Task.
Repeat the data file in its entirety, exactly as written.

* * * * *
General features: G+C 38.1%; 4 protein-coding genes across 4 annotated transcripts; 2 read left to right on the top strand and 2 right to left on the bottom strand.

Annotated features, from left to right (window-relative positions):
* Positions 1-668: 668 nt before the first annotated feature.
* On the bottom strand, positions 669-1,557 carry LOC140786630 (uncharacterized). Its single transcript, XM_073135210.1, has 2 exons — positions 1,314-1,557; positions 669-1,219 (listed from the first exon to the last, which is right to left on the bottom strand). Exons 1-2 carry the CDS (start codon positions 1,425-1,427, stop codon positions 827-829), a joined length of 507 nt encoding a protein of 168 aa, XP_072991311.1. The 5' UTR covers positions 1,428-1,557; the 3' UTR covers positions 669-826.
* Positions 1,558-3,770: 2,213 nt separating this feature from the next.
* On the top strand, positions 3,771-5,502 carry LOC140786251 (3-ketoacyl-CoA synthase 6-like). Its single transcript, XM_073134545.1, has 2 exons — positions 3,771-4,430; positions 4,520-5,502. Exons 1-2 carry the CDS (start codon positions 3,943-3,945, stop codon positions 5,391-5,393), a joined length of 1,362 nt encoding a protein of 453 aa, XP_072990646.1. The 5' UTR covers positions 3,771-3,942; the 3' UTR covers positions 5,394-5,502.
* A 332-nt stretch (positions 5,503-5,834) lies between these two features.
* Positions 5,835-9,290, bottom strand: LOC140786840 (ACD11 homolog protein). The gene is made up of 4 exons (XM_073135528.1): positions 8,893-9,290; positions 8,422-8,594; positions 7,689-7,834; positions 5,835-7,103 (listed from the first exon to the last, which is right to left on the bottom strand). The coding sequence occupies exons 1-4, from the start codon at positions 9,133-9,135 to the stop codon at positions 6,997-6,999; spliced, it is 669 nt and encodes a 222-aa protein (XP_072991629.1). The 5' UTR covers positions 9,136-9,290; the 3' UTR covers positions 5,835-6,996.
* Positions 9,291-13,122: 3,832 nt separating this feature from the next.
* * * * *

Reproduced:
General features: G+C 38.1%; 4 protein-coding genes across 4 annotated transcripts; 2 read left to right on the top strand and 2 right to left on the bottom strand.

Annotated features, from left to right (window-relative positions):
* Positions 1-668: 668 nt before the first annotated feature.
* On the bottom strand, positions 669-1,557 carry LOC140786630 (uncharacterized). Its single transcript, XM_073135210.1, has 2 exons — positions 1,314-1,557; positions 669-1,219 (listed from the first exon to the last, which is right to left on the bottom strand). Exons 1-2 carry the CDS (start codon positions 1,425-1,427, stop codon positions 827-829), a joined length of 507 nt encoding a protein of 168 aa, XP_072991311.1. The 5' UTR covers positions 1,428-1,557; the 3' UTR covers positions 669-826.
* Positions 1,558-3,770: 2,213 nt separating this feature from the next.
* On the top strand, positions 3,771-5,502 carry LOC140786251 (3-ketoacyl-CoA synthase 6-like). Its single transcript, XM_073134545.1, has 2 exons — positions 3,771-4,430; positions 4,520-5,502. Exons 1-2 carry the CDS (start codon positions 3,943-3,945, stop codon positions 5,391-5,393), a joined length of 1,362 nt encoding a protein of 453 aa, XP_072990646.1. The 5' UTR covers positions 3,771-3,942; the 3' UTR covers positions 5,394-5,502.
* A 332-nt stretch (positions 5,503-5,834) lies between these two features.
* Positions 5,835-9,290, bottom strand: LOC140786840 (ACD11 homolog protein). The gene is made up of 4 exons (XM_073135528.1): positions 8,893-9,290; positions 8,422-8,594; positions 7,689-7,834; positions 5,835-7,103 (listed from the first exon to the last, which is right to left on the bottom strand). The coding sequence occupies exons 1-4, from the start codon at positions 9,133-9,135 to the stop codon at positions 6,997-6,999; spliced, it is 669 nt and encodes a 222-aa protein (XP_072991629.1). The 5' UTR covers positions 9,136-9,290; the 3' UTR covers positions 5,835-6,996.
* Positions 9,291-13,122: 3,832 nt separating this feature from the next.